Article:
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Want to Speak at Conferences? I'll Help Review Your CFP Submissions

remotesynth profile image Brian Rinaldi Originally published at remotesynthesis.com Updated on ・2 min read

I consider myself a decent speaker. I've had my better moments (and ones I'd rather forget), but I wouldn't call public speaking one of my natural strengths (it's one I continually work at). What I am pretty good at, though, is writing sessions abstracts and submissions for conference call for papers.

Writing a good CFP submission can be difficult, even for many seasoned speakers. What I always recommend is that you have another set of eyes review your submission before you send it - but you may not have someone readily available who has experience writing and reviewing CFPs. That is why, as a service to the community, whether you are a potential first-time speaker or a seasoned veteran, I am making myself available to review your CFP submission.

Before you entrust a stranger with feedback on your hard work, let me share some of my qualifications:

  • I have been a speaker at over 60 conferences and events starting back in 2007.
  • I have served on the conference committee for major conferences such as O'Reilly's Fluent and QCon New York.
  • I have run (both independently and for my job) over a dozen conferences since 2007.

If you'd like to have me review your CFP, I've opened my dm's on Twitter (@remotesynth). Reach out to me there. My only ask of you is that you give me a day or two to review and respond (I can't guarantee that I'll be available for last minute, time sensitive reviews). So, if you have never been a speaker and want some help or you have been a speaker but need another set of eyes on your CFP submission, I'd love to help.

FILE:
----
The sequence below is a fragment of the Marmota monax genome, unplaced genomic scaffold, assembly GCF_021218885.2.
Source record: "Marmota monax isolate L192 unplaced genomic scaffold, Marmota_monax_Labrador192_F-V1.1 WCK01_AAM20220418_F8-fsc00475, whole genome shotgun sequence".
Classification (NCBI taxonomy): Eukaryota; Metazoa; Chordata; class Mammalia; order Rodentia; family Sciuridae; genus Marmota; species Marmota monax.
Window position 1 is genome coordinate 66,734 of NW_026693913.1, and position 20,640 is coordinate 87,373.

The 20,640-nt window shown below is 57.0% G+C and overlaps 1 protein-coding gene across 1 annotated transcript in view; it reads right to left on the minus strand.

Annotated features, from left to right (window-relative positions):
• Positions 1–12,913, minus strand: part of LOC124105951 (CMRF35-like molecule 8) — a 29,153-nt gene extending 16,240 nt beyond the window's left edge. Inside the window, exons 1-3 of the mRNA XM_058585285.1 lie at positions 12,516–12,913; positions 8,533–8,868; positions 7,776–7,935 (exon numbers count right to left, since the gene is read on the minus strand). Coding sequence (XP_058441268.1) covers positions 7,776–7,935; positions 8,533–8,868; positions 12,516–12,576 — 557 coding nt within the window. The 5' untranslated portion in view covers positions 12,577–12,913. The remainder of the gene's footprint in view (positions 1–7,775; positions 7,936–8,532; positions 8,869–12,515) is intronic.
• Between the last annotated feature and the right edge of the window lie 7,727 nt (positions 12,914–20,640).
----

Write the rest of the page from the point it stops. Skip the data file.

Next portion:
Discussion

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Rémi Lavedrine

Thank you for that.
I would love to speak at some event and try to share my knowledge at it could be benefit to other people.
Nevertheless, I don't from where to start?
I think that meetup events can be a good start. But for the next step, I don't know where to start?
Maybe it is different in Europe and the US.

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Brian Rinaldi Author

I definitely recommend starting at a local meetup. Some meetups like the one I run in Orlando have lightning talks, where you can get up and talk about anything for 5 minutes...this is a great way to "break the ice" for a new speaker.

As for the next event, it really depends on the area you focus on and what types of conferences there are. I personally wouldn't jump to a major conference as a first timer - though a lot of these conferences do make room for first time speakers. I prefer to give myself the opportunity to screw up the first time without much consequence 😉 Perhaps there are some smaller community/regional conferences in your field...those could be great first conference speaking opportunities.

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Rémi Lavedrine

Thanks for the advice.
It's true indeed to first "practice" into "smaller" conferences before jumping into the deep end.